The mean SBS was 16.59 MPa for reference system and 15.55 MPa for self-etch system, respectively.

The two-tailed t-test showed no statistical significant difference (p = 0.63) for SBS between both groups (Table 3).
Table 3

Shear Bond Strenght of both bonding agents did not differ significantly

Groups

n

mean [MPa]

SD [MPa]

min [MPa]

max [MPa]

t-test

Total-etch

16

16.59

6.82

7.03

31.38

p = 0.639

Self-etch

16

15.55

5.62

10.15

29.36

Furthermore the Kaplan-Meier graph (Fig. 2) showed that in both groups more than 90 % of the samples showed SBS values above 7.8 MPa.
Fig. 2

Kaplan-Meier survival analysis for both groups. (TB, total-etch system, Transbond XT; Tec, self-etch system, Tectosan)

Fig. 3

Microscopic and SEM images revealed not any enamel cracks in both groups. a and a: total-etch system; b and b: self-etch system. a and b show a 10x magnification; a, and b show the SEM counterparts (45x) of the same sample

ARI

The twofold intraoperator determination of the ARI scores by one investigator showed no differences at all, the applied reproducibility Dahlberg formula got an error of zero [28].

In both groups we found remaining adhesive on all teeth, this is why an ARI score of 0 was not found for any group. However there was not one single visible enamel fracture in both groups.

The two-tailed asymptotic Mann–Whitney test showed a statistical significant difference in the ARI-score between both groups, which was lower after using self-etch system (p = 0.035, see Table 4).
Table 4

The adhesive remnant index (ARI) on the teeth surfaces for both bonding agents differed significantly

 

ARI-Score

Two-tailed Mann–Whitney-U test

Groups

0

1

2

3

Median

Total-etch

0

7

6

3

2

P = 0.035*

Self-etch

0

13

2

1

1

Discussion

The risk of debonding-induced enamel defects is related to the bracket system used [17]. Therefore we used only one bracket system which was also used in earlier studies [22] to get comparable results. In our study the self-etch system showed comparable SBS values to those achieved with the reference total-etch system - there was no statistical significant difference for SBS between both groups. The minimal clinically acceptable bond strength ranges between 5.9 and 7.8 MPa [7], which was achieved in both groups.

In this study the ARI scores showed that using the total-etch-system there was significantly more adhesive left on the teeth after debonding (see Fig. 3). This stays in accordance with published in vitro studies comparing total-etch and usual self-etch techniques [9, 29, 30].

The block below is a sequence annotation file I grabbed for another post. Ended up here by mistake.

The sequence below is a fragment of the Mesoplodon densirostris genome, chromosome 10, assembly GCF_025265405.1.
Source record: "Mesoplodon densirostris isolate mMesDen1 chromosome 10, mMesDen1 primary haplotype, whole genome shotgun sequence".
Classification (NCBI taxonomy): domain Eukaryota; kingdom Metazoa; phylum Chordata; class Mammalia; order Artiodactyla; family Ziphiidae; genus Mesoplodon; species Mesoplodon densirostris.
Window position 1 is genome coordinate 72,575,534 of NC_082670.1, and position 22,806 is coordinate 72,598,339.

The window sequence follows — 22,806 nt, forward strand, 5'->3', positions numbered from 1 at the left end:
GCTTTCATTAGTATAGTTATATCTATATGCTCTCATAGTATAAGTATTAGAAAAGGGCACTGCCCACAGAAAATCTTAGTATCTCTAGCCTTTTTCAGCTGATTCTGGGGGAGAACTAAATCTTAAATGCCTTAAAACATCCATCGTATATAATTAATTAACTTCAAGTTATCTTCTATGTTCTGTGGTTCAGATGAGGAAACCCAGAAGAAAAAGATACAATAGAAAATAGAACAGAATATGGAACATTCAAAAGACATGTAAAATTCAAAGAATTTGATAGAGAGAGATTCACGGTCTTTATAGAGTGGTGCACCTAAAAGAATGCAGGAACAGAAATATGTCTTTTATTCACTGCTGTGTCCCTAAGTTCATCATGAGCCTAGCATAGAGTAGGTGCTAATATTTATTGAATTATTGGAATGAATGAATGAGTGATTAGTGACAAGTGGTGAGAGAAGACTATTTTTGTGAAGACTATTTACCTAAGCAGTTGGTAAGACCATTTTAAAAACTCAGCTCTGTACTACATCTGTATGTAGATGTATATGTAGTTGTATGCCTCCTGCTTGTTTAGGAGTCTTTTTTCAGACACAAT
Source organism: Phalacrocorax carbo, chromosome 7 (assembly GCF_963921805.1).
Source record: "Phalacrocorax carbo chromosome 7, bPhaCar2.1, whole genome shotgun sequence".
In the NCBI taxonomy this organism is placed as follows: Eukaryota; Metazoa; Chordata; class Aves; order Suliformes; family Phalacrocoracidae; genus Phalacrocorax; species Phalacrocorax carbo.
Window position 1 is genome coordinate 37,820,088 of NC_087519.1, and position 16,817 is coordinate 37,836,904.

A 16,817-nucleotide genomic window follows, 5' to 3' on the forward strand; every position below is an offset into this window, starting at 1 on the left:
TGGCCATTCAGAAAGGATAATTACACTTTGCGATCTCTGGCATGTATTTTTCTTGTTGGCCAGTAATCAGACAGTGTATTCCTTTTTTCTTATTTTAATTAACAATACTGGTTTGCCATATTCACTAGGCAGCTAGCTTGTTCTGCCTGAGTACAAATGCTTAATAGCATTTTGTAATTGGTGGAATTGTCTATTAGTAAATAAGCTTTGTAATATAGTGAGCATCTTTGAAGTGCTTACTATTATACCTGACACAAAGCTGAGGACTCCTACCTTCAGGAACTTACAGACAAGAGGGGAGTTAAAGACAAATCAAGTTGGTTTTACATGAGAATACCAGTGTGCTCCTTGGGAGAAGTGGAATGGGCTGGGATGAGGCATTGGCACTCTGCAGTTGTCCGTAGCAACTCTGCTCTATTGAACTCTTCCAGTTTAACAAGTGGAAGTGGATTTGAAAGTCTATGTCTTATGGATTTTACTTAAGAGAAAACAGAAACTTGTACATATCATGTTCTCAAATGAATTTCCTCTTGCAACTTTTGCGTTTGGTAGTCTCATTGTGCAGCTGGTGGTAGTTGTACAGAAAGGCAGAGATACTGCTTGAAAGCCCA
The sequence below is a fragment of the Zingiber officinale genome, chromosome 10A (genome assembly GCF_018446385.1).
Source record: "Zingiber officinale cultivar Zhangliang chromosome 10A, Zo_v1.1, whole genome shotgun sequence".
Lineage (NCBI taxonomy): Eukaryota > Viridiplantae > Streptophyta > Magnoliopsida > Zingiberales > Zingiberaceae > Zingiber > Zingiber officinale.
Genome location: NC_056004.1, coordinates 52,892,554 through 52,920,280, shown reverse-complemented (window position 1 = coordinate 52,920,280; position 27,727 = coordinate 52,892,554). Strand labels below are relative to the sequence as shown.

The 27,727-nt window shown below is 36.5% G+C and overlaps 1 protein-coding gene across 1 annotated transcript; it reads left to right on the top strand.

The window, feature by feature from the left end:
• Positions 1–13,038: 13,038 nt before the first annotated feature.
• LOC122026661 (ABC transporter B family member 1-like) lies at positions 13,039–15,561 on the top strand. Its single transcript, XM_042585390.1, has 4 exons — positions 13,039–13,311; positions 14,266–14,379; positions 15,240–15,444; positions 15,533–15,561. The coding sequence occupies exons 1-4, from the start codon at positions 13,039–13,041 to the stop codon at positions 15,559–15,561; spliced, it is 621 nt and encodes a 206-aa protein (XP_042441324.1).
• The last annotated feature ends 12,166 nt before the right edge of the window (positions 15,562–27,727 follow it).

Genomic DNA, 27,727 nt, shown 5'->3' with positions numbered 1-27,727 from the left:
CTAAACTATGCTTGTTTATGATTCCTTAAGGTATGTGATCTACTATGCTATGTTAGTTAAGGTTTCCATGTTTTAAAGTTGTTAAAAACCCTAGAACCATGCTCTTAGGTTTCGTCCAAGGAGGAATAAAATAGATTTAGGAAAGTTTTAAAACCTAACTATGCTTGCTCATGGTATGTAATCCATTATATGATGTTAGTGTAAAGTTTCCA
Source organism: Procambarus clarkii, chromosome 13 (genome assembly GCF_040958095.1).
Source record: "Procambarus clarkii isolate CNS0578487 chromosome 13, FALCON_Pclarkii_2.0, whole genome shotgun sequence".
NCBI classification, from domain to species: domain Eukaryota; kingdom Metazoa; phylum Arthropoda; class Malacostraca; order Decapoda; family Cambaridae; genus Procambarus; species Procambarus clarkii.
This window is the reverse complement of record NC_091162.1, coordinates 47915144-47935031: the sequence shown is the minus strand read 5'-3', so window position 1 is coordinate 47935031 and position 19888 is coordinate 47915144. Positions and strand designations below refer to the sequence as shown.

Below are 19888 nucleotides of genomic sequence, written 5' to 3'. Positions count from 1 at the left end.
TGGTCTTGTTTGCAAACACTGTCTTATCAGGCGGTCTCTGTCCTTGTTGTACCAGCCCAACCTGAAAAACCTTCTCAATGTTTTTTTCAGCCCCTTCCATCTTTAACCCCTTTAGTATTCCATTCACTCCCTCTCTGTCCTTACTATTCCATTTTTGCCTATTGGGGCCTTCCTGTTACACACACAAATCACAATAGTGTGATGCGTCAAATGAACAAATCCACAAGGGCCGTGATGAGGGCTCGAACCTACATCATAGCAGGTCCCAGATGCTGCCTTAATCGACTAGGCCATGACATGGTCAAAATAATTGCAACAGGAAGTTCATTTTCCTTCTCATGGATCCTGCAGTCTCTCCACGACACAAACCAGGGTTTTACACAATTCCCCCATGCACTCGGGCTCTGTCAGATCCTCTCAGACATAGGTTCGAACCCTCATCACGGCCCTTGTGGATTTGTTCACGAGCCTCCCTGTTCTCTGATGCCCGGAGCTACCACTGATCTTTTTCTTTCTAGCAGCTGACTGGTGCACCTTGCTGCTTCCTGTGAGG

The advantage of less adhesive on the teeth is a reduced polishing time, the disadvantage might be an increased risk for enamel fractures [10, 26, 31]. The high SBS and the low ARI, which were found in our study, are consistent with current studies analysing other premixed self-etching primers [19], but in contrast the self-etch system in our study (Tectosan) does not appear to increase the vulnerability to enamel defects: we did not find any cracks on tenfold magnification.

In general, bonding and debonding results in minimal enamel losses, which were found to be higher using a total-etch primer in comparison to a self-etch primer [32, 33]. The minor enamel loss in self-etching systems can be explained with less resting adhesive on the teeth after debonding and thereby less polishing needs afterwards [32]. Because the tested self-etch system showed lower ARI scores a minor enamel loss after debonding might therefore apply for it, too. However, future studies are necessary to prove this fact.

In conclusion it can be stated that this self-etch system seems to provide an acceptable bond strength, which is even greater than the required minimal range, while not leading to higher enamel damages. Further in vivo studies are needed to investigate if these in vitro SBS values will also be found under clinical conditions.

Conclusions

  • Both bonding agends led to a comparable SBS.

  • The amount of adhesive on enamel after debonding was significantly less using the self-etch system.

  • The tested self-etch system reduces the chair time like other premixed self-etching systems do.

  • In contrast to earlier tested self-etching systems this one did not lead to higher enamel damages.

Declarations

Open AccessThis article is distributed under the terms of the Creative Commons Attribution 4.0 International License (http://creativecommons.org/licenses/by/4.0/), which permits unrestricted use, distribution, and reproduction in any medium, provided you give appropriate credit to the original author(s) and the source, provide a link to the Creative Commons license, and indicate if changes were made. The Creative Commons Public Domain Dedication waiver (http://creativecommons.org/publicdomain/zero/1.0/) applies to the data made available in this article, unless otherwise stated.

Authors’ Affiliations

(1)
Department of Orthodontics, University of Marburg
(2)
Department of Operative Dentistry and Endodontology, University of Marburg

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Copyright

© Schauseil et al. 2016